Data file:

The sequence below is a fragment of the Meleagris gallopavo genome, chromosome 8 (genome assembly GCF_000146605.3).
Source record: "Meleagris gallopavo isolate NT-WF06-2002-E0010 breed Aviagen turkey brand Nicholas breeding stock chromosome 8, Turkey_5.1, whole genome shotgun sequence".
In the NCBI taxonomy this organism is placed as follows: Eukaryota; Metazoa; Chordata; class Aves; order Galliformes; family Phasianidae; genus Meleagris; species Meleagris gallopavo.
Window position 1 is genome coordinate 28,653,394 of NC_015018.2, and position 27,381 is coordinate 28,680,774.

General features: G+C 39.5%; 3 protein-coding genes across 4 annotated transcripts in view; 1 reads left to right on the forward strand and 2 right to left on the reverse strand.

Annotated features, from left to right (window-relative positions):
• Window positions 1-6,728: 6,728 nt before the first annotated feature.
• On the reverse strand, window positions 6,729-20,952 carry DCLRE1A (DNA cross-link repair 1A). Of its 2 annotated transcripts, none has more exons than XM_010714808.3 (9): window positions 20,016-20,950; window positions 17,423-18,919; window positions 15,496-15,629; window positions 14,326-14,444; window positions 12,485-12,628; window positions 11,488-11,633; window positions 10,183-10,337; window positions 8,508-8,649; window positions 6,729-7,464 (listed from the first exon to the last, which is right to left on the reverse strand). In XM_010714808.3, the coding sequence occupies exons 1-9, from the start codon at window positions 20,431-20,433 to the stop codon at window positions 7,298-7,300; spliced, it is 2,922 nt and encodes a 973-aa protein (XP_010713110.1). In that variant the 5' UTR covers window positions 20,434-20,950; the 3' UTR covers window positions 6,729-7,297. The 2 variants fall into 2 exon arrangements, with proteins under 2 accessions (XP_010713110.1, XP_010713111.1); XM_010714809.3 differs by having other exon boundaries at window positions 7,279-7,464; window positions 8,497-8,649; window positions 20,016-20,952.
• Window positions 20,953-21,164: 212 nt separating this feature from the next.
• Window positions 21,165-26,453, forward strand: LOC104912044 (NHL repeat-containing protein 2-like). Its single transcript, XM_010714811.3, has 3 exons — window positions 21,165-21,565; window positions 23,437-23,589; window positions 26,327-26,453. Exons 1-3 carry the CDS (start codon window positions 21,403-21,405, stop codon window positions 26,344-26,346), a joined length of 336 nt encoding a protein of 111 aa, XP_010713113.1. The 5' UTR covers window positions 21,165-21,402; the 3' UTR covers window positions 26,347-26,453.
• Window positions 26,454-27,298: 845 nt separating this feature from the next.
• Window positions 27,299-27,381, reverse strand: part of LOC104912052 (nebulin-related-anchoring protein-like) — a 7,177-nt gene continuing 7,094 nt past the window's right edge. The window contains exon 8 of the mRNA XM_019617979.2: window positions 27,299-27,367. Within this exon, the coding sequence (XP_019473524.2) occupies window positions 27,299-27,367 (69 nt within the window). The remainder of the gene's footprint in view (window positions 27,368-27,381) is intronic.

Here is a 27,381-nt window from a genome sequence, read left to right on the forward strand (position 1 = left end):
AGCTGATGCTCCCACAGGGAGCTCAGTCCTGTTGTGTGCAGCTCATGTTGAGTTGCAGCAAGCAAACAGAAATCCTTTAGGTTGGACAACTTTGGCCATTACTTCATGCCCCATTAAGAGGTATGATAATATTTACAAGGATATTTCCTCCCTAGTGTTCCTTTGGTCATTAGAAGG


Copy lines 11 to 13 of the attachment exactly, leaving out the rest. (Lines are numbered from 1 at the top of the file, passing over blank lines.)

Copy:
• Window positions 26,454-27,298: 845 nt separating this feature from the next.
• Window positions 27,299-27,381, reverse strand: part of LOC104912052 (nebulin-related-anchoring protein-like) — a 7,177-nt gene continuing 7,094 nt past the window's right edge. The window contains exon 8 of the mRNA XM_019617979.2: window positions 27,299-27,367. Within this exon, the coding sequence (XP_019473524.2) occupies window positions 27,299-27,367 (69 nt within the window). The remainder of the gene's footprint in view (window positions 27,368-27,381) is intronic.

Here is a 27,381-nt window from a genome sequence, read left to right on the forward strand (position 1 = left end):